Anybody that is working on software engineering, software development and/or agile methodologies, will be very interested in the ideas from the Design Driven Development (D3) website.
The premise they start with is that the design of any system is an accident that kicks in at conception. Hence, maximizing the opportunities to make that accidents happen is the key for (product) innovation.
Thereto, the author(s) define procedures and practices on how to integrate design in your iterative product life cycle. D3 makes the clear distinction between the management, engineering and design aspects of product development. Most current agile practices focus on the former aspects, whereas D3 introduces the latter by integrating design games into the project iteration, nl. at the start of the sprints, where the design games can provide input to the product backlogs.
D3 turns the design practices into set of games, which brings different sets of people, skills and experiences together to make design decisions in a collaborative way. D3 describes 11 different design games, which are grouped into five different categories: Startup, Understand, Question, Design and Experience.
But first and foremost, D3 is about focusing on the solution and not the problem. D3 can be as simple as the hilarious example laid out in their blog.
D3 defines 4 fundamental elements of good design:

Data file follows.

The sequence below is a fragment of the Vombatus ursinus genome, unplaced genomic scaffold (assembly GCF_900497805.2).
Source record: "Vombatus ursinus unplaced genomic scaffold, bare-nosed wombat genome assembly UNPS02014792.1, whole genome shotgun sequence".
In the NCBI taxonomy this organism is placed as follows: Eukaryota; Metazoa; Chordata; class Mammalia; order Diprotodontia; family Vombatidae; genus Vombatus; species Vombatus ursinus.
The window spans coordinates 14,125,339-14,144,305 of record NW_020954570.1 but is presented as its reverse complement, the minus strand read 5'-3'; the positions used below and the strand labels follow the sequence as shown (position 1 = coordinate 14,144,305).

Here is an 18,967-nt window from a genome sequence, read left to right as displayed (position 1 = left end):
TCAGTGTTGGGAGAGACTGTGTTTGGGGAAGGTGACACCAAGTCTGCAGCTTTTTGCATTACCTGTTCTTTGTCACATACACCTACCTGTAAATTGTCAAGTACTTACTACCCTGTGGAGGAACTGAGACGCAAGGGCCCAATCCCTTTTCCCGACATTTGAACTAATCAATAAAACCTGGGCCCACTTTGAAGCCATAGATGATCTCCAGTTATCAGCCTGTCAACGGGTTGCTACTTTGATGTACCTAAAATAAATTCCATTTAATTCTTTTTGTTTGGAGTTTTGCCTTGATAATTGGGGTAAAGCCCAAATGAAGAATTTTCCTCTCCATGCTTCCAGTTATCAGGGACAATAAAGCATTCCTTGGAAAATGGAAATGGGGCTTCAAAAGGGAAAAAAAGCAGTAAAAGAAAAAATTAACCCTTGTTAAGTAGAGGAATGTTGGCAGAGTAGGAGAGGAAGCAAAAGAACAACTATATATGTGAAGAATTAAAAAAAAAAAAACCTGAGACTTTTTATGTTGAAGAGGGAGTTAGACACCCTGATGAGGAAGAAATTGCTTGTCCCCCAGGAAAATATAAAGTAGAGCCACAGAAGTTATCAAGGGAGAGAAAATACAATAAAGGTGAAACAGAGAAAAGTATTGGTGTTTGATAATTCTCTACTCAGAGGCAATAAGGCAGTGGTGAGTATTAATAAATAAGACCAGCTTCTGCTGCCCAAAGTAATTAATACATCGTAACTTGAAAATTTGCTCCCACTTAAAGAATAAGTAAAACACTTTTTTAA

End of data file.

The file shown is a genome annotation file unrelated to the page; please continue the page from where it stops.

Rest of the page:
- Innovation is larger level breakthrough in solving the indented problem
- Interaction is about how software or products behave with the users
- Information is how you arrange the different elements on the screen
- Intelligence focus on little things which can change the usability of an application.
In this way, D3 tries to bring design to the higher level of the solution space, whereas design used to remain at the product’s code and/or architecture level. The solution is the boundary where the product ends and thus where you as a solution builder can have impact. The higher levels of business and life on the other hand need to be impacted by other means.
D3 also recognizes that no process can guarantee a better design. Creating the right environment with the right set of people is the only way to bring innovation and design. Guidelines to this are laid out in the Design Cube, which defines the people, culture and environment aspects which can greatly contribute to build an innovative organization.
The ideas laid out in the D3 approach seem to be very viable. However, they have to be tested into practice to prove if they do bring enough value to the solution development in the form of product innovation. Most certainly, more practical guidelines, best practices, procedures and tools will have to be defined.
I do have some projects on my radar that might be helped by incorporating the ideas of D3. But in the mean time, does anyone have any practical experience with the D3 or other principles on entailing product innovation in solution development?